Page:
Some technical limitations of the medium remain in evidence when you get close to the performers: not professional actors, but undocumented immigrants from Mexico or Central America, whose 14 individual stories are evoked in portraits appearing in the show’s final room. So that you can perceive them from every angle, they performed on a sensor-equipped soundstage and have been rendered digitally in three dimensions. Though their clothing and movements are convincing, up close their flesh appears reptilian and their faces generic.

But then crouch down, push your head through one of their bodies. You’ll find yourself in a bloody, throbbing chamber: their beating heart. “Carne y Arena” may draw most of its power from the real lives of immigrants, but it’s a work of fiction, with flights into poetry that set it apart from many documentaries in virtual reality, which has too often been promoted as just an “empathy machine.”

Just as the border guards are screaming at the migrants to kneel in the sand, a puff of smoke appears. The officers vanish, and a strange dream sequence begins.

The coyote is sitting on a truck, reading a book of poetry; the woman with the broken ankle is humming a lullaby at a long table that has materialized in the desert. When you move to the table, its wooden surface starts to deform. A cavity appears, containing a capsizing boat — an evocation of another refugee crisis, this one taking place right off the Croisette in the Mediterranean. Like the surreal moment when you discover you can walk into these migrants’ hearts, this mournful reverie serves to humanize people we still think of mostly in aggregate.

One reason the experience of migration and helplessness feels so potent in “Carne y Arena” is because you experience it alone. In this way, VR is completely different from Imax projections, or from cinema watched through 3-D glasses. Directors and artists have to choreograph narratives in space rather than in frames, and they must also calculate for a constantly shifting point of view. When you wear a virtual-reality headset, you become the lead actor, but you’re also, in a way, the director of photography as well.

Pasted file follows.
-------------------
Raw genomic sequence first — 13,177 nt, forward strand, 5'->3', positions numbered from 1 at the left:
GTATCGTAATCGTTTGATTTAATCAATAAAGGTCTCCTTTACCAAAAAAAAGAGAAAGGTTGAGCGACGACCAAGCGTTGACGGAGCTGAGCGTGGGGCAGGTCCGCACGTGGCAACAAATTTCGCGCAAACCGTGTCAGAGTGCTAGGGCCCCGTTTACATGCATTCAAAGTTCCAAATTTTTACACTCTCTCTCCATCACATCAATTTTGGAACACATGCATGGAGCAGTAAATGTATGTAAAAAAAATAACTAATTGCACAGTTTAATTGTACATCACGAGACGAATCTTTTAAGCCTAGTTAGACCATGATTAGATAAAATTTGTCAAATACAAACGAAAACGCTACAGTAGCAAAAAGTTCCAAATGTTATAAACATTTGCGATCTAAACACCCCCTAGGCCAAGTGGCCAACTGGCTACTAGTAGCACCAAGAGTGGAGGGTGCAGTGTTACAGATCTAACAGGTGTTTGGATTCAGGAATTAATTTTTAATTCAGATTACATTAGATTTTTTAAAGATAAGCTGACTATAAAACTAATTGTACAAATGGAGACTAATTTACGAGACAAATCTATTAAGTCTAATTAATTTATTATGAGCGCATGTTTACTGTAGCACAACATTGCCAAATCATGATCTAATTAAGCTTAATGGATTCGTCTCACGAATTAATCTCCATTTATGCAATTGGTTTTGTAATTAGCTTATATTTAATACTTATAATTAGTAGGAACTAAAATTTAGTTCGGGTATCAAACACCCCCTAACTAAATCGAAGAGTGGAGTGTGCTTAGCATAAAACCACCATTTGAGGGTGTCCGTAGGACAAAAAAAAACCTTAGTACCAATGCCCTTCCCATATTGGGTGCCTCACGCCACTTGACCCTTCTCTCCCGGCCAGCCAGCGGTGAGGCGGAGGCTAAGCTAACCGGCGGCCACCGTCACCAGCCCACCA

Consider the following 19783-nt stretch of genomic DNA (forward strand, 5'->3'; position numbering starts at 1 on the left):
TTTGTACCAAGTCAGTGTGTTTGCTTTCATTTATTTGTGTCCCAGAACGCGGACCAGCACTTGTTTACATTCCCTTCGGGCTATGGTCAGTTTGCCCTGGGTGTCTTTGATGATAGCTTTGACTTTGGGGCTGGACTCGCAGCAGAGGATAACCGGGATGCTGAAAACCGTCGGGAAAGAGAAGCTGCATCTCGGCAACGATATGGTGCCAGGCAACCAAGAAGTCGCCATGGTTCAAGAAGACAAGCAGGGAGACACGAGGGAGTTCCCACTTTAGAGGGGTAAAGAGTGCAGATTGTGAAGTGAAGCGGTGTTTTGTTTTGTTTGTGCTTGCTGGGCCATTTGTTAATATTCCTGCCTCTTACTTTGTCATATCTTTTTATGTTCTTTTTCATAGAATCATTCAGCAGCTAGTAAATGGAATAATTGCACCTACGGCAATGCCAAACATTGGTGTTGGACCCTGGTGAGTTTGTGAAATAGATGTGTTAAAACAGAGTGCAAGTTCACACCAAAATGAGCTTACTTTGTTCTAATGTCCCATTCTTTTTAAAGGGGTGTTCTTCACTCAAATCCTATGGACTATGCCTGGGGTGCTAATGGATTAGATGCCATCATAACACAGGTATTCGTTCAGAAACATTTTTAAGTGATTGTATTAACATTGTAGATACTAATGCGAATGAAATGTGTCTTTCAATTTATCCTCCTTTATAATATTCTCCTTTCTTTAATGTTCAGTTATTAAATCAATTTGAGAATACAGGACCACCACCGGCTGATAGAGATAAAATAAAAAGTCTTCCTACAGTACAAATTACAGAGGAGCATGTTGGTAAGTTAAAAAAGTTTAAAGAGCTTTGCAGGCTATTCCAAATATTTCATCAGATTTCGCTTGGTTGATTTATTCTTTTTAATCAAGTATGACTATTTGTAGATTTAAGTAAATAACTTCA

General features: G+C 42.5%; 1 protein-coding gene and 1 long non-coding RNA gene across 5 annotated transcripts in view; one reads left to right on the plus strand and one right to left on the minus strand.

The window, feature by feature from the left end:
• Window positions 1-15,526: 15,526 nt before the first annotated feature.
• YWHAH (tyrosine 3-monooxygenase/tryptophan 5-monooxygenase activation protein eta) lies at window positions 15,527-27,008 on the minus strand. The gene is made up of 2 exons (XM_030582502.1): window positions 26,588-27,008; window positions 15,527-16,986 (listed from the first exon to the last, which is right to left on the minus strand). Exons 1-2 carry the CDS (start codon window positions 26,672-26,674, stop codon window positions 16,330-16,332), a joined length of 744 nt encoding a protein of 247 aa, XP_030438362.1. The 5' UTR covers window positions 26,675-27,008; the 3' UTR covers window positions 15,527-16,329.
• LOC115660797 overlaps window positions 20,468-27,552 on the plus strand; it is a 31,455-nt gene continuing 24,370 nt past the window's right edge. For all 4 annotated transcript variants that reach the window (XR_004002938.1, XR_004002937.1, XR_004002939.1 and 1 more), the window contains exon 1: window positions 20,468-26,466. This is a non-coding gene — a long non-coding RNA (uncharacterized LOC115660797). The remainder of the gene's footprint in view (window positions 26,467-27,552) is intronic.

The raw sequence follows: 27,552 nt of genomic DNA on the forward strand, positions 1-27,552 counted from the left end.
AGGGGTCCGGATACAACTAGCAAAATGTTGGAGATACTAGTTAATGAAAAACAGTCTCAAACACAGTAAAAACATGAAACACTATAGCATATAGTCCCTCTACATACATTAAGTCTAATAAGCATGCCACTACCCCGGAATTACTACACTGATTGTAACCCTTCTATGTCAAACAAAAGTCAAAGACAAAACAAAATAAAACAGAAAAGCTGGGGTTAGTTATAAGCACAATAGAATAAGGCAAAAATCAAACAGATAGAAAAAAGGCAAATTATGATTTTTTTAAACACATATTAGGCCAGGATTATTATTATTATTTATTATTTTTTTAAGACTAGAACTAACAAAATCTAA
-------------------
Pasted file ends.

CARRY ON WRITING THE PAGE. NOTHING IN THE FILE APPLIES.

So for all the thematic echoes between “Carne y Arena” and earlier films like “Babel” or “The Revenant,” I concluded by my third go-round that one movie above all might have prepared Mr. Iñárritu for the challenge of virtual reality. That film is “Birdman,” which he and Mr. Lubezki presented as a single, two-hour tracking shot. The exacting choreography of “Birdman,” perceived by a camera wandering through a Broadway theater, may have helped Mr. Iñárritu model the spatial relations and you-are-there imagery that VR requires. Classical Hollywood editing no longer serves, and so narrative has to be conveyed in other ways: through setting, sound and physical encounters.

It may seem strange that “Birdman,” Mr. Iñárritu’s black comedy, may be the most relevant antecedent for a work as harrowing as this one. And yet virtual reality, in the long run, is not cinema or video art. It’s a medium that seeks to become a non-medium — a tissue of images and sounds that replicates or even supersedes true life.

These are old ambitions, of course. The technologies for 3-D viewing have been around for centuries, and convex-lensed optical viewers in the 18th century, or depth-simulating goggles in the 19th, have come and gone. Whether virtual reality will really reshape art institutions, or whether it will fade like those earlier zograscopes and stereoscopes, is unknown. What Mr. Iñárritu has proved, with this formidable new work, is that making VR more than a sideshow medium is the job of artists, and that some stories can compel us more deeply when we are dropped into their protagonists’ lives. One of those stories takes place every day along the American border — and in the Mediterranean as well — by people with no greater designs than the pursuit of happiness.